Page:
The Differences Between Life Coaching & Counseling
Updated: Jan 29, 2020
Mental wellness is an important component of our overall health. Support from a professional with handling life's complexities can benefit everyone at one point, or another, or continuously. But how do you know what kind of professional is a better fit for you?
Perhaps because I'm both trained as a counselor and a life coach, I get asked what the differences between the two professions are quite regularly. Let's explore the similarities and differences between life coaching and counseling so that you can make a sound decision regarding who to work with.
Life coaches help mentally sound adults solve a problem. To do this, they help you identify and clarify the problem that you're currently experiencing and work toward goals that will help you find relief. Life coaches provide structure and accountability, and work as a guide to the change process. Generally, life coaches tend to hold a wellness model of health, are strengths based, and action-oriented. They motivate, offer emotional support, and build confidence in their clients. Life coaches can work generally (like I do) or specialize in specific areas - executive, health & wellness, somatic, business, career, relationship, parenting, etc.
While life coaching is a legitimate profession that includes highly skilled professionals, there are (currently) no education requirements or governing regulations of the profession.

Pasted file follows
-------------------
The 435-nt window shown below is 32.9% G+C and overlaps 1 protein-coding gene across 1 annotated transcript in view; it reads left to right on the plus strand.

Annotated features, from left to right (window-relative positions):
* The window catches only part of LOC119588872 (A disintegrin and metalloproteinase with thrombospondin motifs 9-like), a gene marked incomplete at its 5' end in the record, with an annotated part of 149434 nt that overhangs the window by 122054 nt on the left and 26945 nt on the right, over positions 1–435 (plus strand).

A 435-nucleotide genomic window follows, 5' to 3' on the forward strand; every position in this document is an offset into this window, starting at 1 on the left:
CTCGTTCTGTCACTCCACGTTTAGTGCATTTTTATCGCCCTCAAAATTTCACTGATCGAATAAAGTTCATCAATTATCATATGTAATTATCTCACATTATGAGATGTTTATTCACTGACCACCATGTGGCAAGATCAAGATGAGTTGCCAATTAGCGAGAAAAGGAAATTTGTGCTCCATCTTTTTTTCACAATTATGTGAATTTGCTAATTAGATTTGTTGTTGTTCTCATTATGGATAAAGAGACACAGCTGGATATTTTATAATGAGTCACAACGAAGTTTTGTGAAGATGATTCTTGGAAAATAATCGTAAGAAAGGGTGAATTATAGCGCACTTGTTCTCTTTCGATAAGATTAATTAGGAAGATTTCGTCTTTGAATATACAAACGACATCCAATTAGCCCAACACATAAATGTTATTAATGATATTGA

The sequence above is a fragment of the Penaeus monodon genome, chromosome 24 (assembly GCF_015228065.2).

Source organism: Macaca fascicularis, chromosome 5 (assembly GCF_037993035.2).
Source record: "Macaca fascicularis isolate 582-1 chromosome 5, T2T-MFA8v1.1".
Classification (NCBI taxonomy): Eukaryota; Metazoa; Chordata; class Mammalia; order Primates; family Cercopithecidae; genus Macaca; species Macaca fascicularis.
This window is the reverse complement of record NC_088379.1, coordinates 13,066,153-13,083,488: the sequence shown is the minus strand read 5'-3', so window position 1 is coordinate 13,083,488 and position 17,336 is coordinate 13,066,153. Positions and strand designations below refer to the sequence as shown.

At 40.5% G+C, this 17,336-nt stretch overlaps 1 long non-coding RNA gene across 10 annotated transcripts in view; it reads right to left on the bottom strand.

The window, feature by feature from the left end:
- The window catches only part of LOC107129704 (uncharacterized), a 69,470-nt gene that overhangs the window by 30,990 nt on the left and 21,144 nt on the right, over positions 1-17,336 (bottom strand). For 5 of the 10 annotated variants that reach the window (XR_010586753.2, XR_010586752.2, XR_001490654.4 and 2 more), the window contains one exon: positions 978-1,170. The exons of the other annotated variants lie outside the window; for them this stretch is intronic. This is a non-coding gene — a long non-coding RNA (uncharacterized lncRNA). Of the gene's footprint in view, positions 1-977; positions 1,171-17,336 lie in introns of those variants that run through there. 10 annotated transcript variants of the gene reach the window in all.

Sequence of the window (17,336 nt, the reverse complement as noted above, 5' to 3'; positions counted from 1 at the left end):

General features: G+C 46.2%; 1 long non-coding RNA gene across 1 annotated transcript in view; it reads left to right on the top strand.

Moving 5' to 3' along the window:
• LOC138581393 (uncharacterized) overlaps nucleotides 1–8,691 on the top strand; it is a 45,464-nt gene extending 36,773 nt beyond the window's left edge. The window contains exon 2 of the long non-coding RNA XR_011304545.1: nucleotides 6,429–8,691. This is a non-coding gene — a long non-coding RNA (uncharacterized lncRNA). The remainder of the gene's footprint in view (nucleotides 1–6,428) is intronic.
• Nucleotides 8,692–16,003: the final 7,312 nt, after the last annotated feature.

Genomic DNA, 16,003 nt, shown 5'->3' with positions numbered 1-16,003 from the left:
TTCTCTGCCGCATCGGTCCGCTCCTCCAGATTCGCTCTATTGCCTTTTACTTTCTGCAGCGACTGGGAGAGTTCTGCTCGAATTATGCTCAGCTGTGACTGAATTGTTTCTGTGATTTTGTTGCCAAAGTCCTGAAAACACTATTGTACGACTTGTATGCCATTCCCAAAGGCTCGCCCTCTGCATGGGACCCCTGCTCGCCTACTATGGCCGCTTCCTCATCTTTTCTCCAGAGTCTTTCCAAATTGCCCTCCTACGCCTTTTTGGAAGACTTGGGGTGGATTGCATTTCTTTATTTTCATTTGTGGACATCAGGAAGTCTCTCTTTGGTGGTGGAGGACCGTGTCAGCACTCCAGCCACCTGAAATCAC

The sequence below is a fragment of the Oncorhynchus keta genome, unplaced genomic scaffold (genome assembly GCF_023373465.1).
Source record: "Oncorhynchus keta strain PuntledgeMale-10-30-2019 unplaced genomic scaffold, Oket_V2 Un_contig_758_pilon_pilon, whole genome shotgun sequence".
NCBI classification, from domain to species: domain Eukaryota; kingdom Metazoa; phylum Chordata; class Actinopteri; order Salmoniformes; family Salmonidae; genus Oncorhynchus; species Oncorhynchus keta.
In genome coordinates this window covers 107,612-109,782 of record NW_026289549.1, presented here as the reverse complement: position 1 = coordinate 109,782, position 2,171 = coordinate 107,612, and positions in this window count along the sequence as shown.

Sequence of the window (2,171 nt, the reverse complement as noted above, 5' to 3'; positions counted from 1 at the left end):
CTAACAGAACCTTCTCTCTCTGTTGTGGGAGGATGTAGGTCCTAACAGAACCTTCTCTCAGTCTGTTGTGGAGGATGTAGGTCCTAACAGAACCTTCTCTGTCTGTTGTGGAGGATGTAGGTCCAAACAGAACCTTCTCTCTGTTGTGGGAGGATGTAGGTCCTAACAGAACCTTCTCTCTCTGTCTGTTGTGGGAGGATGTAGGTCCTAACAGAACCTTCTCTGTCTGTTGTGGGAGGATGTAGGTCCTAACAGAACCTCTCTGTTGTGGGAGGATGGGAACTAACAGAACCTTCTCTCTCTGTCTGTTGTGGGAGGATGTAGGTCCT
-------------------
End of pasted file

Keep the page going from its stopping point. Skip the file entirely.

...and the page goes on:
Counselors help people work through mental health issues or challenging life events. Common issues are anxiety, depression, grief, addiction, and trauma. These issues may or may not be a diagnose-able condition, but the counselor will help you process and treat the symptoms that you're experiencing. Most counselors help you process your past, relate it to your present, and help you work toward mental stability. There are various specializations and therapeutic modalities that a counselor can work within, although most pull from a selection of a few. Some of the most known are - cognitive behavioral, existential, family systems, humanistic, Jungian, narrative, person-centered, solution-focused, etc.
Counselors are licensed professionals, with varying masters or doctorate degrees. Each state has their own set of licensing requirements that must adhered to and renewed regularly in order to practice legally. Counselors may also opt to work with insurance companies to provide cost-effective services to their clients.
Both life coaches and counselors can help you overcome problems and improve your life.
Regardless of who you choose to work with, what matters is what you bring to the work. In counseling and coaching, it is imperative to be open and honest in order to get all that you can out of it.
Life coaches and counselors are human. No two counselors or coaches are the same and it is important to find someone who is a good fit for you. They should make you feel heard, acknowledged, and work in a style that feels good to you. A trusting and open client-coach/counselor relationship is fundamental for change. This is their work and you are the customer - shop around for the right fit.
There are times when counseling might benefit you more than life coaching and vice versa. However, I agree with the sentiment that author and clinical psychologist, Michael Bader, shared when he wrote, "What matters is that people get help in their efforts to grow, master their problems and become more effective in their lives."
Get help if you need it. You are worth it.
Want to see if life coaching is a good fit for you?
Click the link here to schedule a free discovery call with me. I help successful women who feel lackluster, reconnect with their vitality.